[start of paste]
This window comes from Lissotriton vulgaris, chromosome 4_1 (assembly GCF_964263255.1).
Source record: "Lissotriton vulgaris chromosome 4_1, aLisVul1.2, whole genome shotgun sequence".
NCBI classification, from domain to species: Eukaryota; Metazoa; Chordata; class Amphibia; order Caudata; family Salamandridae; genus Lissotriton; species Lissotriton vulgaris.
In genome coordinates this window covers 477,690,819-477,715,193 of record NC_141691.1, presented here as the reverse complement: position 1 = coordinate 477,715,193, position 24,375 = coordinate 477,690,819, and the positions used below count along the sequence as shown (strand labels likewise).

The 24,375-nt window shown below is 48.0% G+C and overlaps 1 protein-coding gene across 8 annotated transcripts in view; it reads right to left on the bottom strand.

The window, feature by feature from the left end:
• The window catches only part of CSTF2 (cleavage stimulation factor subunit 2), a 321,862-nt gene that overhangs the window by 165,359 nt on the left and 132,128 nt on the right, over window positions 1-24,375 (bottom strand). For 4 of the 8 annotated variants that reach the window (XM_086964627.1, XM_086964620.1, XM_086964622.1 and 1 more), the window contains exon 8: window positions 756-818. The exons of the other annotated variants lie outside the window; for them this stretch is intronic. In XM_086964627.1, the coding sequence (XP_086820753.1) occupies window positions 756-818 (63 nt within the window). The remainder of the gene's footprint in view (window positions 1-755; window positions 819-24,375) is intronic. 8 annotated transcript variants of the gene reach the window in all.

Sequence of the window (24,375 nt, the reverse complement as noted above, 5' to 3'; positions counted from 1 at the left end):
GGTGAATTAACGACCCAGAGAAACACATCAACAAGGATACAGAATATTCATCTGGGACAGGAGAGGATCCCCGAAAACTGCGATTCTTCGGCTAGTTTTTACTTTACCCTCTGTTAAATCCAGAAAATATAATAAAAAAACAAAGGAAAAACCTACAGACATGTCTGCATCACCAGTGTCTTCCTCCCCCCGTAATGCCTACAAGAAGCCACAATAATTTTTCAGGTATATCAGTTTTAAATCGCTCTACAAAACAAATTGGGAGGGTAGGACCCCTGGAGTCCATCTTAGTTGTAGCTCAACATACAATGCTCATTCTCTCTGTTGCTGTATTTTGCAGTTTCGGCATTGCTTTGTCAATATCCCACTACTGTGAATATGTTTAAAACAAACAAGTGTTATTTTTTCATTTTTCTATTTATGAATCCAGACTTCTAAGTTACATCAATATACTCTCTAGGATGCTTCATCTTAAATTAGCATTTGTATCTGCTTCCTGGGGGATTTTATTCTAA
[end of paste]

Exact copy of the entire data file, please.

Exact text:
This window comes from Lissotriton vulgaris, chromosome 4_1 (assembly GCF_964263255.1).
Source record: "Lissotriton vulgaris chromosome 4_1, aLisVul1.2, whole genome shotgun sequence".
NCBI classification, from domain to species: Eukaryota; Metazoa; Chordata; class Amphibia; order Caudata; family Salamandridae; genus Lissotriton; species Lissotriton vulgaris.
In genome coordinates this window covers 477,690,819-477,715,193 of record NC_141691.1, presented here as the reverse complement: position 1 = coordinate 477,715,193, position 24,375 = coordinate 477,690,819, and the positions used below count along the sequence as shown (strand labels likewise).

The 24,375-nt window shown below is 48.0% G+C and overlaps 1 protein-coding gene across 8 annotated transcripts in view; it reads right to left on the bottom strand.

The window, feature by feature from the left end:
• The window catches only part of CSTF2 (cleavage stimulation factor subunit 2), a 321,862-nt gene that overhangs the window by 165,359 nt on the left and 132,128 nt on the right, over window positions 1-24,375 (bottom strand). For 4 of the 8 annotated variants that reach the window (XM_086964627.1, XM_086964620.1, XM_086964622.1 and 1 more), the window contains exon 8: window positions 756-818. The exons of the other annotated variants lie outside the window; for them this stretch is intronic. In XM_086964627.1, the coding sequence (XP_086820753.1) occupies window positions 756-818 (63 nt within the window). The remainder of the gene's footprint in view (window positions 1-755; window positions 819-24,375) is intronic. 8 annotated transcript variants of the gene reach the window in all.

Sequence of the window (24,375 nt, the reverse complement as noted above, 5' to 3'; positions counted from 1 at the left end):
GGTGAATTAACGACCCAGAGAAACACATCAACAAGGATACAGAATATTCATCTGGGACAGGAGAGGATCCCCGAAAACTGCGATTCTTCGGCTAGTTTTTACTTTACCCTCTGTTAAATCCAGAAAATATAATAAAAAAACAAAGGAAAAACCTACAGACATGTCTGCATCACCAGTGTCTTCCTCCCCCCGTAATGCCTACAAGAAGCCACAATAATTTTTCAGGTATATCAGTTTTAAATCGCTCTACAAAACAAATTGGGAGGGTAGGACCCCTGGAGTCCATCTTAGTTGTAGCTCAACATACAATGCTCATTCTCTCTGTTGCTGTATTTTGCAGTTTCGGCATTGCTTTGTCAATATCCCACTACTGTGAATATGTTTAAAACAAACAAGTGTTATTTTTTCATTTTTCTATTTATGAATCCAGACTTCTAAGTTACATCAATATACTCTCTAGGATGCTTCATCTTAAATTAGCATTTGTATCTGCTTCCTGGGGGATTTTATTCTAA